Dismiss Notice
Join Physics Forums Today!
The friendliest, high quality science and math community on the planet! Everyone who loves science is here!

Homework Help: Hanging mass + acceleration

  1. Mar 25, 2010 #1
    A 50kg weight hangs from the ceiling of a cart that is accelerating horizontally. While the cart is accelerating, the weight swings to the left so that the string makes an angle of 37 degree with the horizontal ceiling. a) What is the size and direction of the acceleration of the cart? b) What is the size of the tension force in the string?

    Fnet = ma
    Fw = mg
    Ftx = Ftcos37
    Fty = Ftsin37

    So first I tried solving for the Fw using Fw = mg. After finding that I assumed that Fw = Ft and used it to solve for Ftx, but then i'm stuck and have no idea what i'm doing.
  2. jcsd
  3. Mar 25, 2010 #2
    Such problems are often being observed from the reference frame fixed to the cart. Since the cart is accelerating, such reference frame is non-inertial. 1. and 2. Newton's laws are not valid there, but we can still use them (just formally, in order to have a mathematical description of the problem).

    From such frame you can see that the body you got is hanging from the ceiling forming a certain angle (it is at rest!). Now, only two real forces on the body are gravitational force and string tension. But, according to 1. Newton's net force on the body must be zero for body to be at rest. So we introduce one fictive force (inertial force). Its magnitude is [tex]F_{i}=ma[/tex], where [tex]a[/tex] is acceleration of the cart. This force is always pointing in opposite direction of the cart acceleration. (Remember: this force actually doesn't exist!)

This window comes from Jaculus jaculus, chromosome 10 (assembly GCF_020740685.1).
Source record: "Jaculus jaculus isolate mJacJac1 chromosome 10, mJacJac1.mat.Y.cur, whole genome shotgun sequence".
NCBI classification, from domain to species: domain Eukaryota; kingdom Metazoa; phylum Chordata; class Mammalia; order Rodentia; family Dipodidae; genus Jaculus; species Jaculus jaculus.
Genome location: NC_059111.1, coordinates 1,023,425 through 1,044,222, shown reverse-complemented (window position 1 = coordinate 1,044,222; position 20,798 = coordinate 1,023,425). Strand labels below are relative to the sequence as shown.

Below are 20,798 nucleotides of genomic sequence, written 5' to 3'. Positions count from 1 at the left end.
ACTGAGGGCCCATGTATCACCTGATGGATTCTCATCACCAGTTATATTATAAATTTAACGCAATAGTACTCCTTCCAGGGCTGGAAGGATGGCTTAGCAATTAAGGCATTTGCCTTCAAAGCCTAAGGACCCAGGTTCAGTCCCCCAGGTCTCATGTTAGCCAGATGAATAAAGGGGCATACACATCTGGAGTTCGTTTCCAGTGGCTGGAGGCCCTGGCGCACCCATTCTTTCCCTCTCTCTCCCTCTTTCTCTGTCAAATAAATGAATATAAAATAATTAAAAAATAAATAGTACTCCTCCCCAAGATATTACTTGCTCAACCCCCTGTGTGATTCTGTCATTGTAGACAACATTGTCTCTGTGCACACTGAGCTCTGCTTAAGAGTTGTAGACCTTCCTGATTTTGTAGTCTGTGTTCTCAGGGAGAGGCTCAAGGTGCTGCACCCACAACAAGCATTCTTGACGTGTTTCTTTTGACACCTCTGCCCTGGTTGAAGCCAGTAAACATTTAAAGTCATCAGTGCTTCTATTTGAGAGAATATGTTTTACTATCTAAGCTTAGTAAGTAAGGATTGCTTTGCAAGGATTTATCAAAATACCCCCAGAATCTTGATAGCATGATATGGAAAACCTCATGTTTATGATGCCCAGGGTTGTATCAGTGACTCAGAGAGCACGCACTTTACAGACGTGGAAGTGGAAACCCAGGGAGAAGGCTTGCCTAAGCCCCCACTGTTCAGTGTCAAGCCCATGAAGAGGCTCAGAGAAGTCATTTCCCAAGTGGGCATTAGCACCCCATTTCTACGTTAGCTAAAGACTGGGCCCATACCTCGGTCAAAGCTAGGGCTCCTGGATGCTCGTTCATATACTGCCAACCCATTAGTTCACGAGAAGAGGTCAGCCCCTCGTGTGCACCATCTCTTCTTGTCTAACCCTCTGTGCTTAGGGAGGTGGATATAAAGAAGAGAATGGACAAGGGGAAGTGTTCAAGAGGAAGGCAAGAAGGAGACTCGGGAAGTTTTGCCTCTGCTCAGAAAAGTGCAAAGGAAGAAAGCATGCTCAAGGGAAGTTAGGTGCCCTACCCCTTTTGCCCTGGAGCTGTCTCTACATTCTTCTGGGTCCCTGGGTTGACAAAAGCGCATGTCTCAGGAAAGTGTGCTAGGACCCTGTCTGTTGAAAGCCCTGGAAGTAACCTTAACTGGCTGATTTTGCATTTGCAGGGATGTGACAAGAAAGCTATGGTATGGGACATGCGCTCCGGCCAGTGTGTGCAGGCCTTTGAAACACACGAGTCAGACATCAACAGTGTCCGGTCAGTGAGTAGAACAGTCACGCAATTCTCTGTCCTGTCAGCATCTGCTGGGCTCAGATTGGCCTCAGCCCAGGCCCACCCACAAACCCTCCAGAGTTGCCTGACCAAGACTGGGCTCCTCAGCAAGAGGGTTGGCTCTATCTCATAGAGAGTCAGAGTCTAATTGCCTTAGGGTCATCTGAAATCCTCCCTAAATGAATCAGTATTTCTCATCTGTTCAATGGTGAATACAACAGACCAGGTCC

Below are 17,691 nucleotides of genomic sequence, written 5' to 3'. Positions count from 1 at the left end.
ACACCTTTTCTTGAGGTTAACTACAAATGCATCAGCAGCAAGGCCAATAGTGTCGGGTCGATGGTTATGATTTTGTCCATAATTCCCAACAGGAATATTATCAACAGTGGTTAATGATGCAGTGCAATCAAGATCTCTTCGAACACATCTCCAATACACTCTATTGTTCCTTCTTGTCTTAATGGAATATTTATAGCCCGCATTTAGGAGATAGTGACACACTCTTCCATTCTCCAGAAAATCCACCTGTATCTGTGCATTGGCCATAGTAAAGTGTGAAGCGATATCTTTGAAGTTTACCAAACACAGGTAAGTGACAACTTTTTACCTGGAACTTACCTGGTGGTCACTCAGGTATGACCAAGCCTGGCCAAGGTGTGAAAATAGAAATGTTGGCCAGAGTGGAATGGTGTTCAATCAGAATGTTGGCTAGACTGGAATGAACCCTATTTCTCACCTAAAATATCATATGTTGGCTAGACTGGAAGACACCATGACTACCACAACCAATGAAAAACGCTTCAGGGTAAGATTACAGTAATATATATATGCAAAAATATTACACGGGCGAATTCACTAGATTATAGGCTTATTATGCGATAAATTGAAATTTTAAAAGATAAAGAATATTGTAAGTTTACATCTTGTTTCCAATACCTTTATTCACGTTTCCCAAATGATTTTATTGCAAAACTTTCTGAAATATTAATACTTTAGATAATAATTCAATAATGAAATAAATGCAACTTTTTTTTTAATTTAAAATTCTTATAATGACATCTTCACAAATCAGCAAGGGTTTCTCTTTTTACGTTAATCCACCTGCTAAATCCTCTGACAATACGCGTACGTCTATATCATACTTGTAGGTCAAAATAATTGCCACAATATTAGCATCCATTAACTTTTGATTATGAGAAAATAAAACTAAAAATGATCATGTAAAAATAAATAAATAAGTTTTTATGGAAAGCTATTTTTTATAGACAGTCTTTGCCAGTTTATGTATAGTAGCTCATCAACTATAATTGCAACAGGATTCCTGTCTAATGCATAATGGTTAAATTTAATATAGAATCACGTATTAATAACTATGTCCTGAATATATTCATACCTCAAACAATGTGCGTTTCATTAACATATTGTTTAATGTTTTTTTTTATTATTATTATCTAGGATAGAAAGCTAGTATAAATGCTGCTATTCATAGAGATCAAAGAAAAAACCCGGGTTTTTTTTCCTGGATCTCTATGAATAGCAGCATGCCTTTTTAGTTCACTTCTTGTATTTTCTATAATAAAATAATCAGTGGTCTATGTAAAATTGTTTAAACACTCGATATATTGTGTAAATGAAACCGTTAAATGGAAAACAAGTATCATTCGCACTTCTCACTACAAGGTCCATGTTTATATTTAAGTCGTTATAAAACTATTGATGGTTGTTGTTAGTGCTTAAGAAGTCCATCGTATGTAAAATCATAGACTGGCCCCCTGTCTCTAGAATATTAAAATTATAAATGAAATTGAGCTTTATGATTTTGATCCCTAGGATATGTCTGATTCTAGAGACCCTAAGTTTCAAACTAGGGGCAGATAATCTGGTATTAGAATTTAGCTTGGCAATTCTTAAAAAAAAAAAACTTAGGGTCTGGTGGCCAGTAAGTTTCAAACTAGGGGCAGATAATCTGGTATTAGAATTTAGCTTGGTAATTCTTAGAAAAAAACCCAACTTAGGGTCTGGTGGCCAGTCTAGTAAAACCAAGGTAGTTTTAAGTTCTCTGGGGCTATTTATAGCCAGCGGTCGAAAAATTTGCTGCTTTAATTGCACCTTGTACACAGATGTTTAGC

Now, only thing you need to do is to represent each of the forces you have (gravitational, tension and fictive force) along the x and y axis. Net forces along those axes must be zero.

    So, you have these equations ([tex]T[/tex] is the tension force and [tex]\alpha[/tex] is the angle):

    [tex]T \sin \alpha - ma = 0[/tex] (x axis, right is taken as positive direction)

    [tex]T \cos \alpha - mg = 0[/tex] (y axis, up taken as the positive direction)

    From there, you can easily obtain magnitude of the acceleration and tension force.
  4. Mar 25, 2010 #3
    Ok, so I understand that when the cart is accelerating, the hanging mass is at rest and what you propose make sense. So for this case, is the Ft equals to the Fw since the object is at rest? And I don't get this fictive force thing =|.
    Btw, the answers are:
    a) 13 m/s/s to the right
    b) 8.3n

    EDIT: Sorry I read the question wrong, the weight is only .50 kg!!
    Last edited: Mar 25, 2010
  5. Mar 25, 2010 #4
    Fictive force is here just to eliminate the effect of other two forces so that the body is at rest. You can also observe the problem without fictive force. Just remember that you are dealing with vectors.

    Then you look at the net forces along each of the axes:

    [tex]ma_{x}=T \sin \alpha[/tex] ([tex]a_{x}[/tex] is acceleration along x axis)

    [tex]ma_{y}=T \cos \alpha - mg[/tex] ([tex]a_{y}=0[/tex] is acceleration along y axis)

    From these two equations you get

    [tex]a_{x}=g \tan \alpha[/tex]

    [tex]T=\frac{mg}{\cos \alpha}[/tex]

    where [tex]\alpha = 90^{\circ}-37^{\circ}=53^{\circ}[/tex] (I messed up the angle a bit because I didn't read the text of the problem well, sorry.) [tex]a_{x}[/tex] is the acceleration you are looking for (the acceleration of the body looking from the inertial frame of the Earth, not from the cart). Acceleration of the body is equal to the acceleration of the cart (again, if you look from outside the cart).

    Sorry if I confused you with too much theory, but I think it is important to know what's going on.
  6. Mar 25, 2010 #5
    Thank you! I understand now.
Share this great discussion with others via Reddit, Google+, Twitter, or Facebook